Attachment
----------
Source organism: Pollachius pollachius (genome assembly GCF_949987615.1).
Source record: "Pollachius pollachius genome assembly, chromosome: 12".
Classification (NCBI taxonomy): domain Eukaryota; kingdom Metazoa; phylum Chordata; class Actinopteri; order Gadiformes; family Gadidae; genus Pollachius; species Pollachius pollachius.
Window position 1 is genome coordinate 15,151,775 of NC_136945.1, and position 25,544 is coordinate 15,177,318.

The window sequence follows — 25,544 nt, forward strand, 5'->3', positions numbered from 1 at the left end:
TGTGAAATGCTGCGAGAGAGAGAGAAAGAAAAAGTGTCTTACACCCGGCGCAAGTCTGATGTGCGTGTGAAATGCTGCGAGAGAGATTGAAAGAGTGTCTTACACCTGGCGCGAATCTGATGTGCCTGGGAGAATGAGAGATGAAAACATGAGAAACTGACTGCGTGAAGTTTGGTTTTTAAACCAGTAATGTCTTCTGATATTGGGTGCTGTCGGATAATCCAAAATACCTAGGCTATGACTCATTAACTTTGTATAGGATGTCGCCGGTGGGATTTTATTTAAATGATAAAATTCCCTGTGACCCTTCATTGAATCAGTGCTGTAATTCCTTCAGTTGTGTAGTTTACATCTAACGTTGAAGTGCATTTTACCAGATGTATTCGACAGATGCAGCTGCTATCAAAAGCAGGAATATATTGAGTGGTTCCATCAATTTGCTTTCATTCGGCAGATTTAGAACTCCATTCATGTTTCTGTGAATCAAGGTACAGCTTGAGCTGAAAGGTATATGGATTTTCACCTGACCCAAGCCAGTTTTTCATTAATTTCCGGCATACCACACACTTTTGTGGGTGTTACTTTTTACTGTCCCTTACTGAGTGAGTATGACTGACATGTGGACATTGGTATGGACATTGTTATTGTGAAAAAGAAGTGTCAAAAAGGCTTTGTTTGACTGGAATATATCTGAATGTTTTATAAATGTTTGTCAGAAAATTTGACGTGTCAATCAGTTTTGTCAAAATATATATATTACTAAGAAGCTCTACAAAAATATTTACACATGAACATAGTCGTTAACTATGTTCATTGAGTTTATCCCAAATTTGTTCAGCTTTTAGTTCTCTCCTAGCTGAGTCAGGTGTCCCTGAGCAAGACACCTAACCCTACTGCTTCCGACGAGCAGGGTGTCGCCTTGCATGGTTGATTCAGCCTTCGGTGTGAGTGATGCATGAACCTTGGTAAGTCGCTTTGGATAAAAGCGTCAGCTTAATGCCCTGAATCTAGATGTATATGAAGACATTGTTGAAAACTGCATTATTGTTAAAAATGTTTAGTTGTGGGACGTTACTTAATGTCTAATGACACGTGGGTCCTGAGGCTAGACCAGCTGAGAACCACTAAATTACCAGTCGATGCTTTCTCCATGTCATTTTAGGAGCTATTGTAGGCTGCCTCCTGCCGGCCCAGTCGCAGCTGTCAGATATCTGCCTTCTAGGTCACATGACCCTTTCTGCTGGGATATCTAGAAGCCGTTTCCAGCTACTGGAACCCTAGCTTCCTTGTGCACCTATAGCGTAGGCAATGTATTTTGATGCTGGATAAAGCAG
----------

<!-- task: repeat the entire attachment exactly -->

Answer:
Source organism: Pollachius pollachius (genome assembly GCF_949987615.1).
Source record: "Pollachius pollachius genome assembly, chromosome: 12".
Classification (NCBI taxonomy): domain Eukaryota; kingdom Metazoa; phylum Chordata; class Actinopteri; order Gadiformes; family Gadidae; genus Pollachius; species Pollachius pollachius.
Window position 1 is genome coordinate 15,151,775 of NC_136945.1, and position 25,544 is coordinate 15,177,318.

The window sequence follows — 25,544 nt, forward strand, 5'->3', positions numbered from 1 at the left end:
TGTGAAATGCTGCGAGAGAGAGAGAAAGAAAAAGTGTCTTACACCCGGCGCAAGTCTGATGTGCGTGTGAAATGCTGCGAGAGAGATTGAAAGAGTGTCTTACACCTGGCGCGAATCTGATGTGCCTGGGAGAATGAGAGATGAAAACATGAGAAACTGACTGCGTGAAGTTTGGTTTTTAAACCAGTAATGTCTTCTGATATTGGGTGCTGTCGGATAATCCAAAATACCTAGGCTATGACTCATTAACTTTGTATAGGATGTCGCCGGTGGGATTTTATTTAAATGATAAAATTCCCTGTGACCCTTCATTGAATCAGTGCTGTAATTCCTTCAGTTGTGTAGTTTACATCTAACGTTGAAGTGCATTTTACCAGATGTATTCGACAGATGCAGCTGCTATCAAAAGCAGGAATATATTGAGTGGTTCCATCAATTTGCTTTCATTCGGCAGATTTAGAACTCCATTCATGTTTCTGTGAATCAAGGTACAGCTTGAGCTGAAAGGTATATGGATTTTCACCTGACCCAAGCCAGTTTTTCATTAATTTCCGGCATACCACACACTTTTGTGGGTGTTACTTTTTACTGTCCCTTACTGAGTGAGTATGACTGACATGTGGACATTGGTATGGACATTGTTATTGTGAAAAAGAAGTGTCAAAAAGGCTTTGTTTGACTGGAATATATCTGAATGTTTTATAAATGTTTGTCAGAAAATTTGACGTGTCAATCAGTTTTGTCAAAATATATATATTACTAAGAAGCTCTACAAAAATATTTACACATGAACATAGTCGTTAACTATGTTCATTGAGTTTATCCCAAATTTGTTCAGCTTTTAGTTCTCTCCTAGCTGAGTCAGGTGTCCCTGAGCAAGACACCTAACCCTACTGCTTCCGACGAGCAGGGTGTCGCCTTGCATGGTTGATTCAGCCTTCGGTGTGAGTGATGCATGAACCTTGGTAAGTCGCTTTGGATAAAAGCGTCAGCTTAATGCCCTGAATCTAGATGTATATGAAGACATTGTTGAAAACTGCATTATTGTTAAAAATGTTTAGTTGTGGGACGTTACTTAATGTCTAATGACACGTGGGTCCTGAGGCTAGACCAGCTGAGAACCACTAAATTACCAGTCGATGCTTTCTCCATGTCATTTTAGGAGCTATTGTAGGCTGCCTCCTGCCGGCCCAGTCGCAGCTGTCAGATATCTGCCTTCTAGGTCACATGACCCTTTCTGCTGGGATATCTAGAAGCCGTTTCCAGCTACTGGAACCCTAGCTTCCTTGTGCACCTATAGCGTAGGCAATGTATTTTGATGCTGGATAAAGCAG